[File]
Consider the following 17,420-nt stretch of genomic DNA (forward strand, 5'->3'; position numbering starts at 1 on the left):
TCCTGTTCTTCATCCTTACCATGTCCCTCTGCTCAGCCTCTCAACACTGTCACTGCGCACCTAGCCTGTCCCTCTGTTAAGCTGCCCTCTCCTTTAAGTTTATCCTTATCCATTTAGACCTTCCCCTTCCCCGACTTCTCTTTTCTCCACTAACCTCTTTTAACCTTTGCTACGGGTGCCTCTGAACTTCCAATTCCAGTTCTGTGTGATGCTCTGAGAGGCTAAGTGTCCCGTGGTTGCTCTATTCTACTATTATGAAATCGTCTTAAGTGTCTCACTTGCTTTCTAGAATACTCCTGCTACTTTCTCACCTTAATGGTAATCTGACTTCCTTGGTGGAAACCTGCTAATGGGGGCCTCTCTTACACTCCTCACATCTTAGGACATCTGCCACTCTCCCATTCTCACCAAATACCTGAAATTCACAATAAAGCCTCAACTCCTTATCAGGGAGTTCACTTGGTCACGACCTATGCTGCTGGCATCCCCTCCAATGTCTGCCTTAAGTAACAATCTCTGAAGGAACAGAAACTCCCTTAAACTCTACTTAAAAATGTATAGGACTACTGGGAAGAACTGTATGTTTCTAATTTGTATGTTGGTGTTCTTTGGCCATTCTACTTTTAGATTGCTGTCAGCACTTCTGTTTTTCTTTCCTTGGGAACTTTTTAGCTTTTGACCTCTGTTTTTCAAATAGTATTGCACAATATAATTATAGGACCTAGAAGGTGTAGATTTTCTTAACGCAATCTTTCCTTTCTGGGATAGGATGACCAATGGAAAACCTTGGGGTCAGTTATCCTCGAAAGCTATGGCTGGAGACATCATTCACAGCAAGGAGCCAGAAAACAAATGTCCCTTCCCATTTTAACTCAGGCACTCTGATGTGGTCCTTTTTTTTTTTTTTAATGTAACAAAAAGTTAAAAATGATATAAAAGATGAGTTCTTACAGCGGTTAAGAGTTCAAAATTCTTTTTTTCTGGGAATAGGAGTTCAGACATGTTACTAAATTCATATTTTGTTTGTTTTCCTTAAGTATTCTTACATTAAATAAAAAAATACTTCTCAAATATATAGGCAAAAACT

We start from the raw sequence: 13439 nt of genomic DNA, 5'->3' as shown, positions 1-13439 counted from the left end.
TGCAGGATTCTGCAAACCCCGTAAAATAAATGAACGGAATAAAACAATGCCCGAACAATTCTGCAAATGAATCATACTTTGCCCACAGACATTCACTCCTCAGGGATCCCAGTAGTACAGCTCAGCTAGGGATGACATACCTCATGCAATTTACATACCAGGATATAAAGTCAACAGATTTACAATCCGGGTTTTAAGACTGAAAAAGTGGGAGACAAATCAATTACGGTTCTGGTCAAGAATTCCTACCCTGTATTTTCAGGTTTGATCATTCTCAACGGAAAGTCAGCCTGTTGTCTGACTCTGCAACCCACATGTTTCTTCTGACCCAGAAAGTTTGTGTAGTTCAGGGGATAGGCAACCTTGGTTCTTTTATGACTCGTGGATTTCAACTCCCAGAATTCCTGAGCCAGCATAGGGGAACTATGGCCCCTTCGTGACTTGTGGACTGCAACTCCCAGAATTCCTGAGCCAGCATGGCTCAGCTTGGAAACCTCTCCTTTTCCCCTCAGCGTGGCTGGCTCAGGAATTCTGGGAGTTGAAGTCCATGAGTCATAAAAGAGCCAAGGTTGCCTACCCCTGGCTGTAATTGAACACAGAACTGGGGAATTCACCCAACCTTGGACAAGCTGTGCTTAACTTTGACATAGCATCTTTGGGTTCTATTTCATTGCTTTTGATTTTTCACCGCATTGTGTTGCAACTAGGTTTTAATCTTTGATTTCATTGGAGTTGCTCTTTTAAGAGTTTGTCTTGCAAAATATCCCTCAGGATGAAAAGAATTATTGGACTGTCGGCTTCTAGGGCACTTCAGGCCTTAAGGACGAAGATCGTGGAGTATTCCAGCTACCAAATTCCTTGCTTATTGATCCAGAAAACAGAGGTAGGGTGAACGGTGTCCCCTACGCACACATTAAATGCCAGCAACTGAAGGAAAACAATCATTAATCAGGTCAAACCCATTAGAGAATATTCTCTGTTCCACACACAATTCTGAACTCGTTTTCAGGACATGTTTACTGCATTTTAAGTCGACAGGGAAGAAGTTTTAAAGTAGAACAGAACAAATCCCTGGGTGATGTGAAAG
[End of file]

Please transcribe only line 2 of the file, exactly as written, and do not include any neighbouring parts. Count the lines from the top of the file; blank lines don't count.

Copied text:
TCCTGTTCTTCATCCTTACCATGTCCCTCTGCTCAGCCTCTCAACACTGTCACTGCGCACCTAGCCTGTCCCTCTGTTAAGCTGCCCTCTCCTTTAAGTTTATCCTTATCCATTTAGACCTTCCCCTTCCCCGACTTCTCTTTTCTCCACTAACCTCTTTTAACCTTTGCTACGGGTGCCTCTGAACTTCCAATTCCAGTTCTGTGTGATGCTCTGAGAGGCTAAGTGTCCCGTGGTTGCTCTATTCTACTATTATGAAATCGTCTTAAGTGTCTCACTTGCTTTCTAGAATACTCCTGCTACTTTCTCACCTTAATGGTAATCTGACTTCCTTGGTGGAAACCTGCTAATGGGGGCCTCTCTTACACTCCTCACATCTTAGGACATCTGCCACTCTCCCATTCTCACCAAATACCTGAAATTCACAATAAAGCCTCAACTCCTTATCAGGGAGTTCACTTGGTCACGACCTATGCTGCTGGCATCCCCTCCAATGTCTGCCTTAAGTAACAATCTCTGAAGGAACAGAAACTCCCTTAAACTCTACTTAAAAATGTATAGGACTACTGGGAAGAACTGTATGTTTCTAATTTGTATGTTGGTGTTCTTTGGCCATTCTACTTTTAGATTGCTGTCAGCACTTCTGTTTTTCTTTCCTTGGGAACTTTTTAGCTTTTGACCTCTGTTTTTCAAATAGTATTGCACAATATAATTATAGGACCTAGAAGGTGTAGATTTTCTTAACGCAATCTTTCCTTTCTGGGATAGGATGACCAATGGAAAACCTTGGGGTCAGTTATCCTCGAAAGCTATGGCTGGAGACATCATTCACAGCAAGGAGCCAGAAAACAAATGTCCCTTCCCATTTTAACTCAGGCACTCTGATGTGGTCCTTTTTTTTTTTTTTAATGTAACAAAAAGTTAAAAATGATATAAAAGATGAGTTCTTACAGCGGTTAAGAGTTCAAAATTCTTTTTTTCTGGGAATAGGAGTTCAGACATGTTACTAAATTCATATTTTGTTTGTTTTCCTTAAGTATTCTTACATTAAATAAAAAAATACTTCTCAAATATATAGGCAAAAACT